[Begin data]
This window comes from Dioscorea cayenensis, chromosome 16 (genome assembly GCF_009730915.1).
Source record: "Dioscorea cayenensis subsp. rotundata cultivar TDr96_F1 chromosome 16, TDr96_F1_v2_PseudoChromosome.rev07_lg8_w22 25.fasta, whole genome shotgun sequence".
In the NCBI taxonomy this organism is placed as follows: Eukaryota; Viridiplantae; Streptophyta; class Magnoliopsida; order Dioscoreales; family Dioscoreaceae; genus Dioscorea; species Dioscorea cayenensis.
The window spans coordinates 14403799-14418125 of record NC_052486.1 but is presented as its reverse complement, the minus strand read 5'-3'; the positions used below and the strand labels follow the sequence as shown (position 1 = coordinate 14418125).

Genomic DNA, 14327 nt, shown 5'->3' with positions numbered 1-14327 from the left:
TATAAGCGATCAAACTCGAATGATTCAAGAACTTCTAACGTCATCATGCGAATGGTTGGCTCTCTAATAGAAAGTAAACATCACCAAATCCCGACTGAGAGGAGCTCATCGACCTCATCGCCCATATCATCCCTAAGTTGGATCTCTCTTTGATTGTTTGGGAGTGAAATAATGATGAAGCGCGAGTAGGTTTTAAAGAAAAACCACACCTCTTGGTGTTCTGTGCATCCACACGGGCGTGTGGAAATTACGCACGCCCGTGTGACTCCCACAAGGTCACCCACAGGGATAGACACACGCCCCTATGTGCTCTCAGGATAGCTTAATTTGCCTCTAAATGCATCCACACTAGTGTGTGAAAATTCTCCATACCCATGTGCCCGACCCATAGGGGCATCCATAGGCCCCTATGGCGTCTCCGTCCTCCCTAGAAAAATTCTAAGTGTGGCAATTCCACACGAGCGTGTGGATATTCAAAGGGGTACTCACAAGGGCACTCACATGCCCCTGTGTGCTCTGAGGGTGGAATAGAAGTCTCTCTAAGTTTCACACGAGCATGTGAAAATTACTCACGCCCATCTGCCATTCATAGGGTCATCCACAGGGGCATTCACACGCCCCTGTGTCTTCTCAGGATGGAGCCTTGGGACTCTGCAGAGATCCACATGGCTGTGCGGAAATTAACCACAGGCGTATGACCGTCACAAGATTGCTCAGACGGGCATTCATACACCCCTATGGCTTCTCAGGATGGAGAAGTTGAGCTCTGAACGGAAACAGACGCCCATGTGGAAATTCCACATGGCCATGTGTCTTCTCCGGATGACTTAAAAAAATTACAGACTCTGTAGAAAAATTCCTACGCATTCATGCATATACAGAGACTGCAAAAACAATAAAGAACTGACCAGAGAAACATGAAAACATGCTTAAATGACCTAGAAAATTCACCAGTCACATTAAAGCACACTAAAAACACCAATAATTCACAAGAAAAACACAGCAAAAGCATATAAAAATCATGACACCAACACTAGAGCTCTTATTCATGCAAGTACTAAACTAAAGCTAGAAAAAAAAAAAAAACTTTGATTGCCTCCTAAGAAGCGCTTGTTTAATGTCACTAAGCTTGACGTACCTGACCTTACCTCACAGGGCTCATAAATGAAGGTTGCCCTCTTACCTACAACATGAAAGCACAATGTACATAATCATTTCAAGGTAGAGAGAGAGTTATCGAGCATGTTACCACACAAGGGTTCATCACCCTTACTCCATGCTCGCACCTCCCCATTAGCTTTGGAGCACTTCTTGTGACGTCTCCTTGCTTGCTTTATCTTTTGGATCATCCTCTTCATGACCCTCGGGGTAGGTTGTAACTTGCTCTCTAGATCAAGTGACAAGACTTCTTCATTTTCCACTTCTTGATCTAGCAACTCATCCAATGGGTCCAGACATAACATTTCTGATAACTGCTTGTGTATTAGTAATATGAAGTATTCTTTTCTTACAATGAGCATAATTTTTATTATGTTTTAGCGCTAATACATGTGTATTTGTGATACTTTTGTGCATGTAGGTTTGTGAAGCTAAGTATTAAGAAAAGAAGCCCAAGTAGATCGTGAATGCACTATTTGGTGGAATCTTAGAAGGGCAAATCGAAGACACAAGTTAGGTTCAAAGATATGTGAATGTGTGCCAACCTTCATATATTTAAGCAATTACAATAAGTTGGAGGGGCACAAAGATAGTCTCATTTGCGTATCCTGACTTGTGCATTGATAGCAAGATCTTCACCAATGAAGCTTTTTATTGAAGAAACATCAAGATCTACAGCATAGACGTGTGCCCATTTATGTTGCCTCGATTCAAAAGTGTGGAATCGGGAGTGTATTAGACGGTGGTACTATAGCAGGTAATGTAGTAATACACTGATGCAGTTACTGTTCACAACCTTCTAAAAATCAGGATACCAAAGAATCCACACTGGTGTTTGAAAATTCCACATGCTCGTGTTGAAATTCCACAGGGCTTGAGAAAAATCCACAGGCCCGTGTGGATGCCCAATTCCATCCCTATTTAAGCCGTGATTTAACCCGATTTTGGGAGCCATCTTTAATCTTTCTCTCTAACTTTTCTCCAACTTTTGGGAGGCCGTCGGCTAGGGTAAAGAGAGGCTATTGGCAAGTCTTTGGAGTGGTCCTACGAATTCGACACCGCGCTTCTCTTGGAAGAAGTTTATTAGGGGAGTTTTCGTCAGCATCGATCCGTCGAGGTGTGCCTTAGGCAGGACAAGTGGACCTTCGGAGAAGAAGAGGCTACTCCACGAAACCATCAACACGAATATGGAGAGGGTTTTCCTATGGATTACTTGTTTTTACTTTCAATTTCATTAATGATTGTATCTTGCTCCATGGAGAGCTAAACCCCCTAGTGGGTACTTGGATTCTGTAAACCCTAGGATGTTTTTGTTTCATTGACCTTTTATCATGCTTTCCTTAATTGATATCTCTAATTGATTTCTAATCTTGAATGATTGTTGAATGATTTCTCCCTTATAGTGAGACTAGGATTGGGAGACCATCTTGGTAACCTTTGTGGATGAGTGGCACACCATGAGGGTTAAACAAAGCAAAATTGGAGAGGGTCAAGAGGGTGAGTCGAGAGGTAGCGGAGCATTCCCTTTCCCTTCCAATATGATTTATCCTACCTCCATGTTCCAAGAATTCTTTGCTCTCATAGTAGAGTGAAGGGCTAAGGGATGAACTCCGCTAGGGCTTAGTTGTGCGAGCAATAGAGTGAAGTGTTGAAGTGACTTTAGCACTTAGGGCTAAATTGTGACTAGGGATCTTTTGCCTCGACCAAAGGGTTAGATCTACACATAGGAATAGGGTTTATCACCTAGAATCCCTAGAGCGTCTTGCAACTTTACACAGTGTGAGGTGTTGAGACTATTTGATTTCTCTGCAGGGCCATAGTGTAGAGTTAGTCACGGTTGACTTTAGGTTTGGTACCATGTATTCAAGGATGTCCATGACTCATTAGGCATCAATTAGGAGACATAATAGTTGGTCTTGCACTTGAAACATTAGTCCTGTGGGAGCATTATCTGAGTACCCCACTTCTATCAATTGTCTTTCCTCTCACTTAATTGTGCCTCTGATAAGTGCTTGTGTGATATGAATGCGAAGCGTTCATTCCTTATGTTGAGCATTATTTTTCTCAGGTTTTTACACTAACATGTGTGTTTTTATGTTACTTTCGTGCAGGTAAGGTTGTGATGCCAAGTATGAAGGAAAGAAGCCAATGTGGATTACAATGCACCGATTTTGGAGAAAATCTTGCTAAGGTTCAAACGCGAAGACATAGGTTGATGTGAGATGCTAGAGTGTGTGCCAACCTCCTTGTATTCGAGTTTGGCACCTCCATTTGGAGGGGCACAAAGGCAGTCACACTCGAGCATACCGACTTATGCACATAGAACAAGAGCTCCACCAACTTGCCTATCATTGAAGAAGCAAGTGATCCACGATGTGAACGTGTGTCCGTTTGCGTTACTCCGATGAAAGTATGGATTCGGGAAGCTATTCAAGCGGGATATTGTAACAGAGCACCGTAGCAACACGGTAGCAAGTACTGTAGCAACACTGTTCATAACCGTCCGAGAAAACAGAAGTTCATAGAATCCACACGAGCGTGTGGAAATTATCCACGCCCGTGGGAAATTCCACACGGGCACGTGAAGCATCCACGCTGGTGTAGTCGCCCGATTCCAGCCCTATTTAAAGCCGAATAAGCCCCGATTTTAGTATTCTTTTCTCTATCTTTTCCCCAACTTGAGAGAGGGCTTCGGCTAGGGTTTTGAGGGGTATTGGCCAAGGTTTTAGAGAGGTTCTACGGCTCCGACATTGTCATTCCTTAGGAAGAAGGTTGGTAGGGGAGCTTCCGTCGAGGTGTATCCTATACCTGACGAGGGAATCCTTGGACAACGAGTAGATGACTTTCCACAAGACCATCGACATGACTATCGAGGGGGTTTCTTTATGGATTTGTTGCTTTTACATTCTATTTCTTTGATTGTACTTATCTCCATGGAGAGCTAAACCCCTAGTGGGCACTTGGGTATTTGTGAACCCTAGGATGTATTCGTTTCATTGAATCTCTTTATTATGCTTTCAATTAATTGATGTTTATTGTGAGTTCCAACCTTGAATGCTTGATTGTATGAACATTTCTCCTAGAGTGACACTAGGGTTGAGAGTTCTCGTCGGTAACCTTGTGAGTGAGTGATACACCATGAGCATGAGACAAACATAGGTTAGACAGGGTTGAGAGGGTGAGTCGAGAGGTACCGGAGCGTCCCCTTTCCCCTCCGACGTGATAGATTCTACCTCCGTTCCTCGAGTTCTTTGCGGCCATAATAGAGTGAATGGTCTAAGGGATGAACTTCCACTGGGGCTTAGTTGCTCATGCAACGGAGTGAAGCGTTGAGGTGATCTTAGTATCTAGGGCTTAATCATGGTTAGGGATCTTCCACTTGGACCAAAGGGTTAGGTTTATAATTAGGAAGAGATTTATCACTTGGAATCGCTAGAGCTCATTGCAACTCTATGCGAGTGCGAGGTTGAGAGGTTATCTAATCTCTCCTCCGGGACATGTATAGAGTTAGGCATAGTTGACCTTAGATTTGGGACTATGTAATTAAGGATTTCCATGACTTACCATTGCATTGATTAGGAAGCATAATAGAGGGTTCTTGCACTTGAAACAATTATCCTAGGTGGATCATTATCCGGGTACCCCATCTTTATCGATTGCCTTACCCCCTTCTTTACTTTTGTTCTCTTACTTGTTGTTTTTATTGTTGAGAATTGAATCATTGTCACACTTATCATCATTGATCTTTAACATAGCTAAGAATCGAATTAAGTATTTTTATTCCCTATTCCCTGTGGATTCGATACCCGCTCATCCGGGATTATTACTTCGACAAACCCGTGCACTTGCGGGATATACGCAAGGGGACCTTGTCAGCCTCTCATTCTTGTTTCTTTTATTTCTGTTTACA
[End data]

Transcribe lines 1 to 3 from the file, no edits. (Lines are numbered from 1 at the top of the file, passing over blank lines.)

This window comes from Dioscorea cayenensis, chromosome 16 (genome assembly GCF_009730915.1).
Source record: "Dioscorea cayenensis subsp. rotundata cultivar TDr96_F1 chromosome 16, TDr96_F1_v2_PseudoChromosome.rev07_lg8_w22 25.fasta, whole genome shotgun sequence".
In the NCBI taxonomy this organism is placed as follows: Eukaryota; Viridiplantae; Streptophyta; class Magnoliopsida; order Dioscoreales; family Dioscoreaceae; genus Dioscorea; species Dioscorea cayenensis.